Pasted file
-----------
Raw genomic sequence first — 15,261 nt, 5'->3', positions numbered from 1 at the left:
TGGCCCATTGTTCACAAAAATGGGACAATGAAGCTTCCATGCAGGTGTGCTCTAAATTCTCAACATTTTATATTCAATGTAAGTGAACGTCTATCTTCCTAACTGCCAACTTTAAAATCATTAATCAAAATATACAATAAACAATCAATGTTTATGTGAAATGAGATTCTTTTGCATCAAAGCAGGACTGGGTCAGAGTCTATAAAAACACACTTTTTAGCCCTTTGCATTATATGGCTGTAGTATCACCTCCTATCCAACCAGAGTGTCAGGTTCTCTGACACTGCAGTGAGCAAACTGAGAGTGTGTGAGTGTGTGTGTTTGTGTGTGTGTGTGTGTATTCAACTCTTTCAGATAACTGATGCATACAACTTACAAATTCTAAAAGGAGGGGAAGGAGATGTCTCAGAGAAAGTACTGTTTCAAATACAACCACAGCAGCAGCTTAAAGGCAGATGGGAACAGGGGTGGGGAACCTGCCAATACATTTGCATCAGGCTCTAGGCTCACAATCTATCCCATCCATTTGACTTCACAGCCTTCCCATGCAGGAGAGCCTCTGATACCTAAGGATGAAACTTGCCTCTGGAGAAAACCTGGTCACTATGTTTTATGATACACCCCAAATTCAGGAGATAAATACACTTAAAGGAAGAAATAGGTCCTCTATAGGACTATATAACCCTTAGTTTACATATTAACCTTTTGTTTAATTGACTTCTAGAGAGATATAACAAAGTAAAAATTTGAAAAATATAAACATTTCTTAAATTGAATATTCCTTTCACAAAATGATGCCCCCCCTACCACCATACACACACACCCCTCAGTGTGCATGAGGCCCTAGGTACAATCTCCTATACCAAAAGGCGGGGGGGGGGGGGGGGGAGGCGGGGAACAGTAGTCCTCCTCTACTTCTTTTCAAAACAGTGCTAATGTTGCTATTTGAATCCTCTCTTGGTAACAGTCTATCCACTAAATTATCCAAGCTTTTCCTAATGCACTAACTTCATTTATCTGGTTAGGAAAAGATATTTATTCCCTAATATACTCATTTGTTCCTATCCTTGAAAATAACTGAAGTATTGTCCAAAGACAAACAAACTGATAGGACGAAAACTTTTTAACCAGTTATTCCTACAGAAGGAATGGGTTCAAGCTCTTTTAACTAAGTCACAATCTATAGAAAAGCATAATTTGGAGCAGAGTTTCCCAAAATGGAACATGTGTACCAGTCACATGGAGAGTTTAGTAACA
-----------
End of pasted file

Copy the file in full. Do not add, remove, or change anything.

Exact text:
Raw genomic sequence first — 15,261 nt, 5'->3', positions numbered from 1 at the left:
TGGCCCATTGTTCACAAAAATGGGACAATGAAGCTTCCATGCAGGTGTGCTCTAAATTCTCAACATTTTATATTCAATGTAAGTGAACGTCTATCTTCCTAACTGCCAACTTTAAAATCATTAATCAAAATATACAATAAACAATCAATGTTTATGTGAAATGAGATTCTTTTGCATCAAAGCAGGACTGGGTCAGAGTCTATAAAAACACACTTTTTAGCCCTTTGCATTATATGGCTGTAGTATCACCTCCTATCCAACCAGAGTGTCAGGTTCTCTGACACTGCAGTGAGCAAACTGAGAGTGTGTGAGTGTGTGTGTTTGTGTGTGTGTGTGTGTATTCAACTCTTTCAGATAACTGATGCATACAACTTACAAATTCTAAAAGGAGGGGAAGGAGATGTCTCAGAGAAAGTACTGTTTCAAATACAACCACAGCAGCAGCTTAAAGGCAGATGGGAACAGGGGTGGGGAACCTGCCAATACATTTGCATCAGGCTCTAGGCTCACAATCTATCCCATCCATTTGACTTCACAGCCTTCCCATGCAGGAGAGCCTCTGATACCTAAGGATGAAACTTGCCTCTGGAGAAAACCTGGTCACTATGTTTTATGATACACCCCAAATTCAGGAGATAAATACACTTAAAGGAAGAAATAGGTCCTCTATAGGACTATATAACCCTTAGTTTACATATTAACCTTTTGTTTAATTGACTTCTAGAGAGATATAACAAAGTAAAAATTTGAAAAATATAAACATTTCTTAAATTGAATATTCCTTTCACAAAATGATGCCCCCCCTACCACCATACACACACACCCCTCAGTGTGCATGAGGCCCTAGGTACAATCTCCTATACCAAAAGGCGGGGGGGGGGGGGGGGGAGGCGGGGAACAGTAGTCCTCCTCTACTTCTTTTCAAAACAGTGCTAATGTTGCTATTTGAATCCTCTCTTGGTAACAGTCTATCCACTAAATTATCCAAGCTTTTCCTAATGCACTAACTTCATTTATCTGGTTAGGAAAAGATATTTATTCCCTAATATACTCATTTGTTCCTATCCTTGAAAATAACTGAAGTATTGTCCAAAGACAAACAAACTGATAGGACGAAAACTTTTTAACCAGTTATTCCTACAGAAGGAATGGGTTCAAGCTCTTTTAACTAAGTCACAATCTATAGAAAAGCATAATTTGGAGCAGAGTTTCCCAAAATGGAACATGTGTACCAGTCACATGGAGAGTTTAGTAACA